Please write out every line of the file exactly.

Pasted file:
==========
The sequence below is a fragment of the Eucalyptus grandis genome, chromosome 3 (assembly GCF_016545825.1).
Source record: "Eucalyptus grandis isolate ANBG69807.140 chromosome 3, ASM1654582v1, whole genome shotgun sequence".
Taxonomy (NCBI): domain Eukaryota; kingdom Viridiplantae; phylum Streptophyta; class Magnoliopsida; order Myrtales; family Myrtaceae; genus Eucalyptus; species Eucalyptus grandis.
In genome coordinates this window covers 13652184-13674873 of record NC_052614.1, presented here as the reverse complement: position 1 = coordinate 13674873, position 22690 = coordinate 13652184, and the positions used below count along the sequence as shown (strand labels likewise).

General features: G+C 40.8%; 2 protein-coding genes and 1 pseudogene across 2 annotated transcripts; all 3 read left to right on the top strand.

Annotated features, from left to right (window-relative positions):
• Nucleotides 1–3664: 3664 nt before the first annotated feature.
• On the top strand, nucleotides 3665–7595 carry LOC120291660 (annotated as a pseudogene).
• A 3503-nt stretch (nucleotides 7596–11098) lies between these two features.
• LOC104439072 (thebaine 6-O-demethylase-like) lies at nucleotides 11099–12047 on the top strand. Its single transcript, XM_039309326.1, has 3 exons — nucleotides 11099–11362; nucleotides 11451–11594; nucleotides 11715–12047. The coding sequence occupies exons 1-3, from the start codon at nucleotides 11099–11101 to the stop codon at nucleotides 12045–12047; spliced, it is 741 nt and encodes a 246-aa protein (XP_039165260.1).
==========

The sequence below is a fragment of the Eucalyptus grandis genome, chromosome 3 (assembly GCF_016545825.1).
Source record: "Eucalyptus grandis isolate ANBG69807.140 chromosome 3, ASM1654582v1, whole genome shotgun sequence".
Taxonomy (NCBI): domain Eukaryota; kingdom Viridiplantae; phylum Streptophyta; class Magnoliopsida; order Myrtales; family Myrtaceae; genus Eucalyptus; species Eucalyptus grandis.
In genome coordinates this window covers 13652184-13674873 of record NC_052614.1, presented here as the reverse complement: position 1 = coordinate 13674873, position 22690 = coordinate 13652184, and the positions used below count along the sequence as shown (strand labels likewise).

General features: G+C 40.8%; 2 protein-coding genes and 1 pseudogene across 2 annotated transcripts; all 3 read left to right on the top strand.

Annotated features, from left to right (window-relative positions):
• Nucleotides 1–3664: 3664 nt before the first annotated feature.
• On the top strand, nucleotides 3665–7595 carry LOC120291660 (annotated as a pseudogene).
• A 3503-nt stretch (nucleotides 7596–11098) lies between these two features.
• LOC104439072 (thebaine 6-O-demethylase-like) lies at nucleotides 11099–12047 on the top strand. Its single transcript, XM_039309326.1, has 3 exons — nucleotides 11099–11362; nucleotides 11451–11594; nucleotides 11715–12047. The coding sequence occupies exons 1-3, from the start codon at nucleotides 11099–11101 to the stop codon at nucleotides 12045–12047; spliced, it is 741 nt and encodes a 246-aa protein (XP_039165260.1).